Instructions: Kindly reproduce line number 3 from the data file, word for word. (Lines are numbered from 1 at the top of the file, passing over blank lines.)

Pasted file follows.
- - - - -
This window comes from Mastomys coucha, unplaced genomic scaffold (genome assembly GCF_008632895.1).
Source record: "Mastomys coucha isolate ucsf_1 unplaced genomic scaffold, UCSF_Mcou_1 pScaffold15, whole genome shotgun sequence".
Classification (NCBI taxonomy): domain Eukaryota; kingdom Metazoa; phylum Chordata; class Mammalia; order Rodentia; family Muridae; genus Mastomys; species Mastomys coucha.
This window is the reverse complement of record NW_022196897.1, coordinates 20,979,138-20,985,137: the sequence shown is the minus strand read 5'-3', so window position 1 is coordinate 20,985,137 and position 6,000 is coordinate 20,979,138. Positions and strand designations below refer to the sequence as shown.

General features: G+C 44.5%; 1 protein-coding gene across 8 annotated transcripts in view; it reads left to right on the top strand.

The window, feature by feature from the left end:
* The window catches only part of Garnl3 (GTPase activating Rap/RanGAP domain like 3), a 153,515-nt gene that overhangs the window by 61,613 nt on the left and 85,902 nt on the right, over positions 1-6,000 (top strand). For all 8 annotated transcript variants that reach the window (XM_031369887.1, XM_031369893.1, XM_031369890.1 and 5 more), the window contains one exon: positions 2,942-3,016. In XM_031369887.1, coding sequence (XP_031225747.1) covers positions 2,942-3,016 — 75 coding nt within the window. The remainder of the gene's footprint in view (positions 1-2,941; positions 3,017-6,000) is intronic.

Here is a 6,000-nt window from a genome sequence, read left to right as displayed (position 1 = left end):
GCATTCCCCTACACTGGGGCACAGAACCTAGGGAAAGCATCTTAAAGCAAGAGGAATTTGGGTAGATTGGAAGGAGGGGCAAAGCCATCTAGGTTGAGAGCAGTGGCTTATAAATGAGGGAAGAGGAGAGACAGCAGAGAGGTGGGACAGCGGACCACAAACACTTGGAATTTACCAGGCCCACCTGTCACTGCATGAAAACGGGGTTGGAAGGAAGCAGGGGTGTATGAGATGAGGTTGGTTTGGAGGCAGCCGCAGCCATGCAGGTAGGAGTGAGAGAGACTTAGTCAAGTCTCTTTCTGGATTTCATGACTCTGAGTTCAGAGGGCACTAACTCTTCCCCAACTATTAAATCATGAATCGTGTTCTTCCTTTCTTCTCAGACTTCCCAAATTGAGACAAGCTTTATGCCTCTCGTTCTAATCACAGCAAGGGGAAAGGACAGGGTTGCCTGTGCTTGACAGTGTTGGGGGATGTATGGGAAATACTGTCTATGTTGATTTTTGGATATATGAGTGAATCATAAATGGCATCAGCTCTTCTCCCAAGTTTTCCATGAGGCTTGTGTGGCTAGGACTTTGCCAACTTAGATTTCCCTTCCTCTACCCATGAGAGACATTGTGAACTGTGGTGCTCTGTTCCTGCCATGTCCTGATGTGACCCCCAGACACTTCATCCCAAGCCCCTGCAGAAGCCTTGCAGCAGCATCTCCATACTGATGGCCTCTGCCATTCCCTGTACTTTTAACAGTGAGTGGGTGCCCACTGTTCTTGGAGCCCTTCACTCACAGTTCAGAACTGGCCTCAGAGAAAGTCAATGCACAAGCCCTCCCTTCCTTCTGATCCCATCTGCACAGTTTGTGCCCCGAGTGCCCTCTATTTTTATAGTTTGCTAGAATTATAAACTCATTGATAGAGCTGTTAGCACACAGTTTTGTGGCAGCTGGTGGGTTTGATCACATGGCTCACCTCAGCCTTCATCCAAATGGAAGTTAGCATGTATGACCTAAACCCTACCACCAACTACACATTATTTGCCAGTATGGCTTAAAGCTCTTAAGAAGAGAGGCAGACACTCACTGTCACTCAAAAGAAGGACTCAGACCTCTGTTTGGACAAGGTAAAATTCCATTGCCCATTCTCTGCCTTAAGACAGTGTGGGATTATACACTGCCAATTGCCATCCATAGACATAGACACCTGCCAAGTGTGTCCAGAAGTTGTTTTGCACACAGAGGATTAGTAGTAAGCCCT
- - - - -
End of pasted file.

Classification (NCBI taxonomy): domain Eukaryota; kingdom Metazoa; phylum Chordata; class Mammalia; order Rodentia; family Muridae; genus Mastomys; species Mastomys coucha.